Wolves live in small groups that are called packs. They can have from 6 to 20 members in them at a time. They have a very large range that they cover from 33 to 6,200 km2. They hunt as a group which makes it possible for them to take down large prey such as moose and elk. This type of kill helps to ensure there is plenty of food to go around for the entire pack.

Other than hunting to eat, wolves are usually not aggressive. However, they will fight other animals and even other wolves in order to protect their pack. This is where the stories often come in of wolves being violent killers. Right now the biggest threat is to them and not to other animals or humans. The reduction of their habitat has created a great deal of hardship for the wolves.

Top Facts about Wolves

  • The alpha male and beta female are generally the only two in a pack of wolves that will mate.
  • The entire pack of wolves is responsible for the care of the young.

More Wolf Facts…


The average lifespan of a wolf in the wild is from 6 to 8 years. However, in captivity they can live up to 16 years. They don’t seem to have a problem adjusting to life in captivity. Most of the locations where they are kept try to keep the habitat as natural as they possibly can for them. It is illegal in many areas to sell the pelts of the wolf. However, they were once worth a great deal of money and some still circulate on the black market.It may surprise you to learn that in the United States they were almost hunted to the point of extinction. Breeding programs with the Red Wolves have allowed them to start to repopulate. At one point in the 1980’s there were wiped out in the wild, with those remaining only in captivity. Through programs to introduce them to new environments they now live in North Carolina. Approximately 100 of them are found there at this point in time.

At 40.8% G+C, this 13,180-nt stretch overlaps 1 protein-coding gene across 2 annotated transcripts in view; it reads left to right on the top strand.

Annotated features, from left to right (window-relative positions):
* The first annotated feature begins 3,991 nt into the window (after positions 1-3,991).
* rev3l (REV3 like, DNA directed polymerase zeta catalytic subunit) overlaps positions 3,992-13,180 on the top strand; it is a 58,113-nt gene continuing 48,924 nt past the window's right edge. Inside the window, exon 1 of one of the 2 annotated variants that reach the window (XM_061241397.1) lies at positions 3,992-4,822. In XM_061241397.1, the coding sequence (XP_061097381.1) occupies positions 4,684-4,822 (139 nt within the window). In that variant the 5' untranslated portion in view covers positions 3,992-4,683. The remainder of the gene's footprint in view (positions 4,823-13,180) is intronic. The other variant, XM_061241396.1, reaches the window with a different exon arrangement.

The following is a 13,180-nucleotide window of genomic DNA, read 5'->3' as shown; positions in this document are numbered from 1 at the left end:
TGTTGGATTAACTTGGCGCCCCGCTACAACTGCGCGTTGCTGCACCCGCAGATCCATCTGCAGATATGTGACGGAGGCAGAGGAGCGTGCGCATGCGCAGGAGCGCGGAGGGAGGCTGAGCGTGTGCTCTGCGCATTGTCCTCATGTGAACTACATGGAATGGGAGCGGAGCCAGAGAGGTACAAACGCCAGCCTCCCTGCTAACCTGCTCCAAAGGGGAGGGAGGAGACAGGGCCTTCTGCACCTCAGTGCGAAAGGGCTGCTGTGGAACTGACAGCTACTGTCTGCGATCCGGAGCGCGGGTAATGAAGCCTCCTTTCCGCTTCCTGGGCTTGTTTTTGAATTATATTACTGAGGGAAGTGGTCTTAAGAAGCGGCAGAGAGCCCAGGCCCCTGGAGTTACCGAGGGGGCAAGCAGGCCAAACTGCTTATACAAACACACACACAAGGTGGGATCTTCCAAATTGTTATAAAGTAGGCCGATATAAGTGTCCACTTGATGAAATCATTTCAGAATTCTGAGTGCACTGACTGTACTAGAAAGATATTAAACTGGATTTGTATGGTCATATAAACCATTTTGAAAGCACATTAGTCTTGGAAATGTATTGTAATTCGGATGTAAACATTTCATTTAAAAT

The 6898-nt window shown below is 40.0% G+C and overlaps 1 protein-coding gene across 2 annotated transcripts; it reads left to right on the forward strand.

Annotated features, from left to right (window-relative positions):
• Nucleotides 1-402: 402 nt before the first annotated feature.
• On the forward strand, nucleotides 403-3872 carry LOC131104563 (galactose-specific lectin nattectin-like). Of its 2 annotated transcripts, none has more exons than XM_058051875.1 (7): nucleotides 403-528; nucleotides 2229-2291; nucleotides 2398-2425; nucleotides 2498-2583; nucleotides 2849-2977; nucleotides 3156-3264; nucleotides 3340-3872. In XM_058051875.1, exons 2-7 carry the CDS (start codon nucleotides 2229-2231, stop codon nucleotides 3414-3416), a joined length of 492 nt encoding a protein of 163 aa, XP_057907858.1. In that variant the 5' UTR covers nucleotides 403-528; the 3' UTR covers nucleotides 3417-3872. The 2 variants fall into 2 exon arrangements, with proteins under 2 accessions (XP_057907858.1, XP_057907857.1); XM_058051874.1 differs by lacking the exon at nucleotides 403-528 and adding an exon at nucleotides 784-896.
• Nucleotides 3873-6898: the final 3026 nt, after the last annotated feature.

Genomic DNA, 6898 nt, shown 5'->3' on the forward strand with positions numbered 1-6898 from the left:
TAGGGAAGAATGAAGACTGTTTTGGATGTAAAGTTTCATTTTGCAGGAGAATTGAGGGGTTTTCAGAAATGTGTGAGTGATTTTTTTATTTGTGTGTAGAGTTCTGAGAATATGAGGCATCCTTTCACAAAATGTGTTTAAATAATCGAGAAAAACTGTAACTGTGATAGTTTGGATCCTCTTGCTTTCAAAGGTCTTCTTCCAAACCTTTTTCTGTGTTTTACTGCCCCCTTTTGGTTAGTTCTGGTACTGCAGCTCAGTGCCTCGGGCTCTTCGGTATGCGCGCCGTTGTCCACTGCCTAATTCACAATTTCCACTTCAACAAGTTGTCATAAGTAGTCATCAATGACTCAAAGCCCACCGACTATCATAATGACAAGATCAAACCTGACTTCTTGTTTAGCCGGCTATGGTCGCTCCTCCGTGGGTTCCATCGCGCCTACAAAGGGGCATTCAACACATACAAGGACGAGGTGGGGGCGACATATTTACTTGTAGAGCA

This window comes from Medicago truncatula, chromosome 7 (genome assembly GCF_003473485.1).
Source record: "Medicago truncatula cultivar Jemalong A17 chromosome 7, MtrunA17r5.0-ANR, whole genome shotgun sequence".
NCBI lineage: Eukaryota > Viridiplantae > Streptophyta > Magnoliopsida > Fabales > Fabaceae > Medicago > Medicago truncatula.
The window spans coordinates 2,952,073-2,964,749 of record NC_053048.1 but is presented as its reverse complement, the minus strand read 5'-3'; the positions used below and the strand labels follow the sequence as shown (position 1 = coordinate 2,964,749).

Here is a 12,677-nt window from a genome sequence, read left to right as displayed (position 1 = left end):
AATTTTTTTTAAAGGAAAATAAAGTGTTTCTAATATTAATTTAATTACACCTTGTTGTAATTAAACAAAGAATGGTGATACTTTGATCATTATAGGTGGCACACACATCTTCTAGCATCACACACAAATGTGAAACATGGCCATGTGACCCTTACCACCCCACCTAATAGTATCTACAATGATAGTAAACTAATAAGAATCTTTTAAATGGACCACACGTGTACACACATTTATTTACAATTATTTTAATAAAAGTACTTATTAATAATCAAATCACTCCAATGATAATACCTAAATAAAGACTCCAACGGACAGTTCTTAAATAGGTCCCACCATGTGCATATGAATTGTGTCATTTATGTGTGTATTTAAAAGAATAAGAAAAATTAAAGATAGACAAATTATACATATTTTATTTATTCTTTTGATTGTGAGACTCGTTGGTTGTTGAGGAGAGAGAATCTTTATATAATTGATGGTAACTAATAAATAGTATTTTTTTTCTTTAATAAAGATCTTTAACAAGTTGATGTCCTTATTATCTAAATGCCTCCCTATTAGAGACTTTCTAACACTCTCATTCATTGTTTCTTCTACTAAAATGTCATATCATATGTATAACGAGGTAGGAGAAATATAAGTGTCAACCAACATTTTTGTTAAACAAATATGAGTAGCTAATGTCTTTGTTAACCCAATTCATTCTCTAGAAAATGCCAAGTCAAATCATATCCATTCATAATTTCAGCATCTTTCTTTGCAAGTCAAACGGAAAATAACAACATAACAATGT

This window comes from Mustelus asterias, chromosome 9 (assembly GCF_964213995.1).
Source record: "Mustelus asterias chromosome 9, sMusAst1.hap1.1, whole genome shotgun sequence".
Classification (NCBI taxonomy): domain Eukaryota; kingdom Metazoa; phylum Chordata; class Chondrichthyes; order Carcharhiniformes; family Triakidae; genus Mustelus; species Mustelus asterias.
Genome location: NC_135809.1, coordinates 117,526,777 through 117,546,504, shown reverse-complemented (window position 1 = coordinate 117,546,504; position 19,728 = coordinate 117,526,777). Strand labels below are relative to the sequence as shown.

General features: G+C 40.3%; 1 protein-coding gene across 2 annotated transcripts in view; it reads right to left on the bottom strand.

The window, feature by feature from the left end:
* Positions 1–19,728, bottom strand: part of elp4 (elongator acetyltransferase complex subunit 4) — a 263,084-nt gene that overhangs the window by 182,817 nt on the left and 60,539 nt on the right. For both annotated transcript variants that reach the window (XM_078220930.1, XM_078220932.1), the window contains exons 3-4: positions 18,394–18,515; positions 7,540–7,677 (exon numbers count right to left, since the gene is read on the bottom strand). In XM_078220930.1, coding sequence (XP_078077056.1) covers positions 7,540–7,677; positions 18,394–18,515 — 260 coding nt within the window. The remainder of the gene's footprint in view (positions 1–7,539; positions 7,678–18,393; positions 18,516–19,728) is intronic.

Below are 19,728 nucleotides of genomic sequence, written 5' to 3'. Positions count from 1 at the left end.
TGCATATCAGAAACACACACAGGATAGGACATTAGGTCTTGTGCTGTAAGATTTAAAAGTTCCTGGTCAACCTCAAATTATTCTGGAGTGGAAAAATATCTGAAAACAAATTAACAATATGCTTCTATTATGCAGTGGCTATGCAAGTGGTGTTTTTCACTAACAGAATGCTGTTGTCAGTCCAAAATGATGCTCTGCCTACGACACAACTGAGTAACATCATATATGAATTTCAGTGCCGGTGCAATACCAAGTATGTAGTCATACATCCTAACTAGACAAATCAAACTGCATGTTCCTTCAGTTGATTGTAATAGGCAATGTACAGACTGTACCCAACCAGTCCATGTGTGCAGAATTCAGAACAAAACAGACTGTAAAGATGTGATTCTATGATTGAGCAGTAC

Today may species of wolves are considered to be endangered. In some areas they have been protected in order to help reduce the risk of them becoming extinct. There have been efforts in Colorado and other states to reintroduce certain species of wolves to given locations. So far those programs have been successful. However, it may not be enough to help get these animals off the list of endangered species any time soon.